Make a list of the things you have a knack for, as well as the things you’ve become good at through repetitive effort.
Write down the skills you use in your job, the things you learned in school, and the things you enjoy doing in your spare time.
When you’ve listed everything you can, look over your list and consider whether any of these skills and talents might be marketable. How can you use your talents to provide something of value to others?
Find out by typing these findings in the little search box at google and hit enter.
Take your time with this project.
Seriously, don’t rush through it. You’re trying to get an idea of the work that would make you feel passionate and fulfilled – therefore it deserves your undivided attention.
This exercise is also important for another reason. Your dream is NOT just about you. It’s about all the lives you will touch when you do what you were meant to do on this planet.
You are truly special and unique, and you have something(s) to offer this world that no one else does. By denying your own talents, you deny others the gift of what you have to share.
So please, do this. You owe it to yourself and others to be ruthlessly honest about your passion(s).
What should your next step be?
Once you have a clear list of your existing skills and talents, make a mark next to the ones you use on a regular basis, whether in your work or personal time. Can any of those skills be enhanced or strengthened? Can you enroll in a continuing education course to expand on any of your skills? Make notes about possible opportunities to grow and develop what you already have.
(Note: if any of the skills on your list are not things you truly ENJOY doing, cross them off the list and do not consider them as life options, at least not now.)
This doesn’t mean you’ll never use those skills, just that they won’t be your main focus. A good example might be bookkeeping or accounting skills that you use in your day job.
You may be good with numbers but if working with them doesn’t thrill you and move you, you should simply consider it an additional tool that can help with your work.
What’s left on your list? Look at the talents that were not checked as something you use frequently. Would you like to spend more time developing those talents/abilities/skills?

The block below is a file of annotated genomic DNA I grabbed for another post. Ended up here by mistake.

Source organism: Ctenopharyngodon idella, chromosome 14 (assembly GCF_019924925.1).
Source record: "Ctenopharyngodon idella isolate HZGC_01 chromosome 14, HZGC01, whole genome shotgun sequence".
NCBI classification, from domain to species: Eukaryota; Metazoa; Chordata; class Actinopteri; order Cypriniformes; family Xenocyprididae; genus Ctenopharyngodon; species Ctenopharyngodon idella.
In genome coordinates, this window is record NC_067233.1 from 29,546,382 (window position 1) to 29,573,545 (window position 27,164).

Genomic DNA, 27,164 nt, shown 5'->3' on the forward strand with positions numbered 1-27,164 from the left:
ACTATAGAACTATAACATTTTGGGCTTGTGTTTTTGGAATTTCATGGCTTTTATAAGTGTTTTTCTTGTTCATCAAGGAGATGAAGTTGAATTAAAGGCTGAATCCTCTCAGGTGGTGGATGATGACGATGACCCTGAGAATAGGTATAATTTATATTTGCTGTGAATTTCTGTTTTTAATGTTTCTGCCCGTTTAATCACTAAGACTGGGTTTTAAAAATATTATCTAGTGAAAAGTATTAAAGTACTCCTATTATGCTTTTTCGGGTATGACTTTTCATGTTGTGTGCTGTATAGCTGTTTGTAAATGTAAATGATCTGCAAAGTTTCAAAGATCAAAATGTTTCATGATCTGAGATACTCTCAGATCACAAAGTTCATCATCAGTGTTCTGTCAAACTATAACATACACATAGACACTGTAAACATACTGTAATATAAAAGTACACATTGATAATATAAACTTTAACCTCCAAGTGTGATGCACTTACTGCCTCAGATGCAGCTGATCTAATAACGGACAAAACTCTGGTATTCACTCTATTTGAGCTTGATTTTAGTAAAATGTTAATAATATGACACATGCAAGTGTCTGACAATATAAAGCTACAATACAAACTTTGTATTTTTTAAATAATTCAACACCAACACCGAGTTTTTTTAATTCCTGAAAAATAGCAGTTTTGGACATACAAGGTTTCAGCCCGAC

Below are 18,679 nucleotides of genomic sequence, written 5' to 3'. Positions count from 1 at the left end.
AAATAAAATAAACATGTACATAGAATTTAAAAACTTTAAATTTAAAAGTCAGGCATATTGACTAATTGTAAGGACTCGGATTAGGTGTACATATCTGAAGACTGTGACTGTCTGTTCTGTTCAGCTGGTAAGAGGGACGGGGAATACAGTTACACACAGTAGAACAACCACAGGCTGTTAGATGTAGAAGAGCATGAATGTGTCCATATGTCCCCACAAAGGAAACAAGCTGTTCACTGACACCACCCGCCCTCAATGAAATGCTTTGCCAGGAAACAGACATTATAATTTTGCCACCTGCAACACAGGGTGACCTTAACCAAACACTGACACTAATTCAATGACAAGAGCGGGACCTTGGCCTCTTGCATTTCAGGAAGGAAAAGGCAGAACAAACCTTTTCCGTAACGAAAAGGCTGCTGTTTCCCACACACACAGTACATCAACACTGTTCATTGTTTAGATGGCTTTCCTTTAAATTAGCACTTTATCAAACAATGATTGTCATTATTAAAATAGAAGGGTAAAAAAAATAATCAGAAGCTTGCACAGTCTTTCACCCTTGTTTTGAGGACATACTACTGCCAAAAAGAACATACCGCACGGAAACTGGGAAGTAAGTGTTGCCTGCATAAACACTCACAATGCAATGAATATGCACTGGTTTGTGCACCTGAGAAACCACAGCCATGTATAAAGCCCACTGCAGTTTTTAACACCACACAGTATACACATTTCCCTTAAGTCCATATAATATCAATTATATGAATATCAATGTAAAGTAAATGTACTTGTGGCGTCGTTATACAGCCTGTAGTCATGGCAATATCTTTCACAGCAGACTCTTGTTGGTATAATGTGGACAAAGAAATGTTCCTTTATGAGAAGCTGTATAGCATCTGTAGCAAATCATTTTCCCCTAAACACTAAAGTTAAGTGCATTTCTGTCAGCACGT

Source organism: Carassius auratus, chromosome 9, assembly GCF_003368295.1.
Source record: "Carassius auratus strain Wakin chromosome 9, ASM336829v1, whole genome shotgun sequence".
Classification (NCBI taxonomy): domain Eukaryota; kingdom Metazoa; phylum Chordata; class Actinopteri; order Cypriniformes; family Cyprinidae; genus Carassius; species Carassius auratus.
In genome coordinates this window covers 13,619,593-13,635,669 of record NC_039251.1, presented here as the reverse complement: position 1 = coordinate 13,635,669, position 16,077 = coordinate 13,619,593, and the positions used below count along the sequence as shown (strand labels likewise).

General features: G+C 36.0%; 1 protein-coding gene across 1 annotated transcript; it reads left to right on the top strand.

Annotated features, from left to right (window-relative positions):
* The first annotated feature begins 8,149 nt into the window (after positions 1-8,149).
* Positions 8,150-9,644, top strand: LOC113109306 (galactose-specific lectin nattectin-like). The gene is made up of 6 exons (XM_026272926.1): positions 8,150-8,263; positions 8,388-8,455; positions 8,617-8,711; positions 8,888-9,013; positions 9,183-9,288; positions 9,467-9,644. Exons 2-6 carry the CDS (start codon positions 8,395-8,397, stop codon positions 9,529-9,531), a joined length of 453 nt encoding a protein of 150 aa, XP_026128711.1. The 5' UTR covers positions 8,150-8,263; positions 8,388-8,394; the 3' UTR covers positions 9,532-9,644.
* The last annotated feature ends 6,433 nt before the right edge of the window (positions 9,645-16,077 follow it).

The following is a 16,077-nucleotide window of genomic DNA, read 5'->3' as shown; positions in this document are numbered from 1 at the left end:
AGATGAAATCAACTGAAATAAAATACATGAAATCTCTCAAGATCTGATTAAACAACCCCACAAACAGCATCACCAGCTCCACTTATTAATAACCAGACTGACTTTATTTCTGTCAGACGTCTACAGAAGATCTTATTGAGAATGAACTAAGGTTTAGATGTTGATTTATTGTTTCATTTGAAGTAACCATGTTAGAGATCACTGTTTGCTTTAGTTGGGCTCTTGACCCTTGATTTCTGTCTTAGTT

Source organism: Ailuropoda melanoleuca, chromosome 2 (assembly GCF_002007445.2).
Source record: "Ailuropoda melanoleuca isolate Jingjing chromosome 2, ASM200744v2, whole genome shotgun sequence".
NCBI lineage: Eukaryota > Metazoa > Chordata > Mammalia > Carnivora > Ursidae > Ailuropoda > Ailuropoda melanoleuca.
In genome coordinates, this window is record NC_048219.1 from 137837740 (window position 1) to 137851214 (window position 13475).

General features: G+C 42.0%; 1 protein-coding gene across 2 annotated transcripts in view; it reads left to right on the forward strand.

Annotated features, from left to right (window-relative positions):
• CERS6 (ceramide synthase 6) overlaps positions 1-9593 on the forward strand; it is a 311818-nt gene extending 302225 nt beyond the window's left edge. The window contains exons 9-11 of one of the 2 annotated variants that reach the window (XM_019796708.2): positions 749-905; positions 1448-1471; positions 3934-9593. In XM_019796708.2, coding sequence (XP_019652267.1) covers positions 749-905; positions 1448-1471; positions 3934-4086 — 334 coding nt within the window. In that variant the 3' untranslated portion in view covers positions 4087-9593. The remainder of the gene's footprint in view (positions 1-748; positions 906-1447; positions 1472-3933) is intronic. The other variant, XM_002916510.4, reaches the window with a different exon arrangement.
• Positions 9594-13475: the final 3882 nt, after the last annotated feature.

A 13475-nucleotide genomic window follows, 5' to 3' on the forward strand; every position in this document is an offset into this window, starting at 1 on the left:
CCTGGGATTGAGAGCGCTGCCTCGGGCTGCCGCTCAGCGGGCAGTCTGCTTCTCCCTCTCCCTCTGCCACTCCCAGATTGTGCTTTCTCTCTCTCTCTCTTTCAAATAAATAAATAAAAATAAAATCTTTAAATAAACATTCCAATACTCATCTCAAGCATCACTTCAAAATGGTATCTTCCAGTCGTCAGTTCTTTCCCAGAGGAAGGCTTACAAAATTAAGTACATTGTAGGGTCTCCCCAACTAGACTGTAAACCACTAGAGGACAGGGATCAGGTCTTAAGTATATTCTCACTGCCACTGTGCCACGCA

Again, if they don’t thrill you, or get you to something that does thrill you, cross them off the list.
If they do interest you, consider ways to expand and develop them further.
Finally, make one more list: of things you’ve always wanted to do but haven’t yet. These will be things you can explore gradually and see if they have potential to be your passion.
Then, be sure to MAKE TIME to explore them! Check out courses and classes in your local area, or do a few Internet searches for groups of like-minded people. Give your interests a chance, and one (or more) of them might blossom into a life-changing passion.
KEYPOINT: Light the fire and find those who can fan the flames…
Learning How to Work Smart – Not Just Hard!
Many of us fall into the trap of believing that becoming successful will require a lot of hard work.
That’s pretty much true.
Let’s define “hard” as stuff you have to get good at, or, practice.
Some elements of what you do you want to be in “FLOW.” Check out Dr. C’s book, Flow. It’s good…
One element of “flow” is when you do stuff that is challenging, but not overwhelmingly impossible.
But, don’t put an equal sign between “hard work” and “success.”
KEYPOINT: Hard work does NOT EQUAL success. It is one vital ingredient for success.
For any significant achievement, hard work is a must. But there is more to work than being diligent.
Think about people who are working long hours at low-paying jobs every day. Are they becoming successful because of their hard work? Or are they simply scraping by, paycheck to paycheck – as most do?
That’s the deal.
You and I need to be willing and prepared to work THAT hard, but we want to be doing mostly activities that have PURPOSE and DESIGN behind them. There is a REASON for the actual work.
Why all this? And what’s next?
Simply working hard is not the answer to becoming successful. Working steadily in a CHOSEN and FOCUSED direction is.
That’s why I led you through all that “identifying your talents” stuff at the beginning of this article. If you don’t know what you’re working toward, you will be spinning your wheels no matter how hard you work.
Once you know your objective (passionate, fulfilling work that contributes value to the world), it is easy to come up with focused action steps that will make it a reality.
Working hard in THAT context can be extremely effective. You know where you’re going, you know exactly what to do to get there, and all you need is the discipline and determination to see it through.